EzTV666 DVB-T dongle on the air

Last week I have tested the RTL2832U-based ezcap EzTV666 DVB-T dongle on the air using various VHF signal.

Already Saturday I attempted to receive APT from the NOAA-18 weather satellite. These satellites are always very strong and it was no different using the EzTV666 as you can see on the screenshot below. I was using a handheld ArrowII antenna using an extra adaptor cable, but nothing to match the 50 Ω from the antenna with the 75 Ω in the dongle.

Receiving APT from NOAA-18 weather satellite

Tuesday I took the RTL2832U SDR dongle with me to the weekly AMSAT meeting at IHK (the Engineering College in Copenhagen). Here we have some better antennas and in particular this one was much better for VHF reception:

The view from the 7 meter dish

The following videos show reception of broadcast FM and narrow band FM in the form of local APRS traffic and slow-scan television. In all cases I used existing GNU Radio flow graphs from the available examples and modified them to use the rtl_source_c from the gr-baz library.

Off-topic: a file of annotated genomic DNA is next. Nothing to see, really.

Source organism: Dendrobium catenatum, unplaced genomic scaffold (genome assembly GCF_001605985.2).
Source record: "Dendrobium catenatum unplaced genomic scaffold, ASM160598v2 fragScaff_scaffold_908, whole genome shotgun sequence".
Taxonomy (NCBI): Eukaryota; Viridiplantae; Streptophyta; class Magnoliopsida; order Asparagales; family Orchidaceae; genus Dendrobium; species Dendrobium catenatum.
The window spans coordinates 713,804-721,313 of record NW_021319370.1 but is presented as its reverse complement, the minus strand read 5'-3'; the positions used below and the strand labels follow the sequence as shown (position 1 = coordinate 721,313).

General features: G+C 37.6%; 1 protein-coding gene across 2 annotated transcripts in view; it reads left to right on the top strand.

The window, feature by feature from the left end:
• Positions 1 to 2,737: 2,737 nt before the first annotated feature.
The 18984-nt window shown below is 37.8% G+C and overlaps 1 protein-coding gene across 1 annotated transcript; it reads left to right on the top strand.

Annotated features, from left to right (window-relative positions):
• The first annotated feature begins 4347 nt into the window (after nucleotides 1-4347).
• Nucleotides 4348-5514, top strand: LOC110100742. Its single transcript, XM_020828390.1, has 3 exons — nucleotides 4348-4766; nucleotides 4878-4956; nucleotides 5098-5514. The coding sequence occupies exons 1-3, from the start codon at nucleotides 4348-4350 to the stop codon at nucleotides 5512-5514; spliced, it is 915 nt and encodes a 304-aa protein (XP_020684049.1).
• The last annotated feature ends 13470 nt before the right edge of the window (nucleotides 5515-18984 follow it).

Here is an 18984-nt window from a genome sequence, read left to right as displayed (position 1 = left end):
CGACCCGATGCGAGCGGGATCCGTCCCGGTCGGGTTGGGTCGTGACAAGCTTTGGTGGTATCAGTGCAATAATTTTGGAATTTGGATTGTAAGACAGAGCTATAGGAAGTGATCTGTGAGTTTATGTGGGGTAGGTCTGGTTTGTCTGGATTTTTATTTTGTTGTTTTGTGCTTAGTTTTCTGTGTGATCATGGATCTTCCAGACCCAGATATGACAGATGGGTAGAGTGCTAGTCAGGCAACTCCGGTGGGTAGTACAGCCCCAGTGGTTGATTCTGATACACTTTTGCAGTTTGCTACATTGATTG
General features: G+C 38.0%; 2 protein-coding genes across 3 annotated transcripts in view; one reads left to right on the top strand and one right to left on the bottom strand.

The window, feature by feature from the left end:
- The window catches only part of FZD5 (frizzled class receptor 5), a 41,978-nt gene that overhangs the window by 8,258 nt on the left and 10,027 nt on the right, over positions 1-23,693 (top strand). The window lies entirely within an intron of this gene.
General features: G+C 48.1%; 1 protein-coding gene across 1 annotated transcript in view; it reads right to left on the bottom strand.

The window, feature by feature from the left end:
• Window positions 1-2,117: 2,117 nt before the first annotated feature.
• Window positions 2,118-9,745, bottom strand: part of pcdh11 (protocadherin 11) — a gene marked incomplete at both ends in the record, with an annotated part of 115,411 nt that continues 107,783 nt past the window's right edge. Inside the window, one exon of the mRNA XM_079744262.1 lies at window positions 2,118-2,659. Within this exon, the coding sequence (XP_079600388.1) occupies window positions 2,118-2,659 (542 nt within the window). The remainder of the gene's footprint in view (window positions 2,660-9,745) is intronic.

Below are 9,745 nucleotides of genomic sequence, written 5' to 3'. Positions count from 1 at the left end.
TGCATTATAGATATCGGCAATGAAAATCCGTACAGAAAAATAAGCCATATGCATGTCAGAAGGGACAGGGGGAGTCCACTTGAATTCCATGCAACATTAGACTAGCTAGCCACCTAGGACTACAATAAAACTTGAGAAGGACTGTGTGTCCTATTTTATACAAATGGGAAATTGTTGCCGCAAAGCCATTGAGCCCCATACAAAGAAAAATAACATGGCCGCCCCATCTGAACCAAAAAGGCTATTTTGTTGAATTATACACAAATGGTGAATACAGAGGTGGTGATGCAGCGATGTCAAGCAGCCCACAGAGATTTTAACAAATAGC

I was using the relative gain feature of hte source, i.e. when the gain is adjusted between 0.0 and 1.0 regardless of dongle type. I found that the transition between too low, optimal and too high gain is not smooth but rather “jumpy” as if there were only these three values to choose from. Moreover, there appears to be some hardware AGC active somewhere, which is very annoying and can in many cases spoil reception.

Watch video on YouTube

Watch video on YouTube

Watch video on YouTube

Update: The gnuradio-companion GRC files used in these tests are available here: https://gist.github.com/2408228

Author: Alexandru Csete

Embedded software engineer in the satcom industry during the day. Radio amateur and SDR hacker during the night.